There should be "a presumption against" holding referendums on the same day as other polls in the UK, the chairman of the Lords constitution committee has said, and they should "certainly not" coincide with general elections.
On 12 October 2010, Baroness Jay of Paddington, a Labour ex-cabinet minister and daughter of Labour former prime minister the late Lord Callaghan of Cardiff, made the comments as she opened a Lords debate on her committee's report on referendums.
The report, published shortly before the general election, advised against holding referendums on the same day as other polls, but suggested that this should be judged "on a case-by-case basis" by the Electoral Commission.
The government, in its response last week, agreed that a case-by-case approach was "appropriate", depending on the combination of polls and the issues being considered.
But ministers saw "no reason in principle" why referendums could not be held on the same day as other polls, in the same way that general elections sometimes coincide with local polls.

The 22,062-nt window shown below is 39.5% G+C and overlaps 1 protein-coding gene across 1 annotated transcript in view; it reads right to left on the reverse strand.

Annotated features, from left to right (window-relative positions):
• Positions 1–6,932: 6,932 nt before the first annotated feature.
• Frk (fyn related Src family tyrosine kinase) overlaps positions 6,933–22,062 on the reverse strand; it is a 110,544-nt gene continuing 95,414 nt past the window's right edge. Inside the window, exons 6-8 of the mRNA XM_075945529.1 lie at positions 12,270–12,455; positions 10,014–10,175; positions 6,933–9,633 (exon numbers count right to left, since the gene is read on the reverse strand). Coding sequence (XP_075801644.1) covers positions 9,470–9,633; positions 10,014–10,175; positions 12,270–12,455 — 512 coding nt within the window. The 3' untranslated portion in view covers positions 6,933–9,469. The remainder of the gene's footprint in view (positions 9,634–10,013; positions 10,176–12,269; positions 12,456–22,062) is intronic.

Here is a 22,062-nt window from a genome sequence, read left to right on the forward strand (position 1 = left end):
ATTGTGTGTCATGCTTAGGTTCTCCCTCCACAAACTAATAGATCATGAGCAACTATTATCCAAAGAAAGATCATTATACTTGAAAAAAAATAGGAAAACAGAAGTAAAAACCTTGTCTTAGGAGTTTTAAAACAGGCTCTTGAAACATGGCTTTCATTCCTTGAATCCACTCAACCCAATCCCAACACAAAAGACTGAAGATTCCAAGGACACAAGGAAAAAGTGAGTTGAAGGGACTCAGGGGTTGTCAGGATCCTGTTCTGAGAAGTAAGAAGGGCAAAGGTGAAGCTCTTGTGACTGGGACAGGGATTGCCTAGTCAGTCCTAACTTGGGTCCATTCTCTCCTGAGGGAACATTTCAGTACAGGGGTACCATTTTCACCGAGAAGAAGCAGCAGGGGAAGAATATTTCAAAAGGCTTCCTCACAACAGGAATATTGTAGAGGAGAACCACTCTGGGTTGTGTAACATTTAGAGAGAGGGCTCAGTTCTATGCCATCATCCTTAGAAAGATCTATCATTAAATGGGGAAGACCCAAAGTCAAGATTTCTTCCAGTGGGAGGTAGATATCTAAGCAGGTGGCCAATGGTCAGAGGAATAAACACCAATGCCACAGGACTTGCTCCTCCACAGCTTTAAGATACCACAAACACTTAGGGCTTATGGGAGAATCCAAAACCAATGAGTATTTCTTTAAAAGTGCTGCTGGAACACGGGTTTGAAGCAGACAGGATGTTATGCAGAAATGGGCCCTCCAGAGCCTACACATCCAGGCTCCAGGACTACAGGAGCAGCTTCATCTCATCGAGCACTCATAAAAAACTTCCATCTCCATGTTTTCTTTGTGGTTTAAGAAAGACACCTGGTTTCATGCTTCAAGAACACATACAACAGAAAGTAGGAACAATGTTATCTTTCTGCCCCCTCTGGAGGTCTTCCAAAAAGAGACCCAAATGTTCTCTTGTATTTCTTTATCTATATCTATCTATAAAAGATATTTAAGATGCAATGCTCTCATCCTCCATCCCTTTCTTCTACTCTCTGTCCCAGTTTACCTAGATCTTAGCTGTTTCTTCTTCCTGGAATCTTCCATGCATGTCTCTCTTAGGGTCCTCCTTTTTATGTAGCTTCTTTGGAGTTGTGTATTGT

Lady Jay noted the "very widespread concern" among MPs about the timing of the referendum on the alternative vote, whereby voters list candidates in order of preference.
Labour's general election manifesto had promised a national referendum on reform of the House of Lords, and Labour peers want to add this to the government's bill.
But Lady Jay, who as Lords Leader in 1999 piloted the legislation that evicted most of the hereditary peers, noted that her committee had not regarded Lords reform as of sufficient constitutional importance as to merit a referendum.
Watch part two of the debate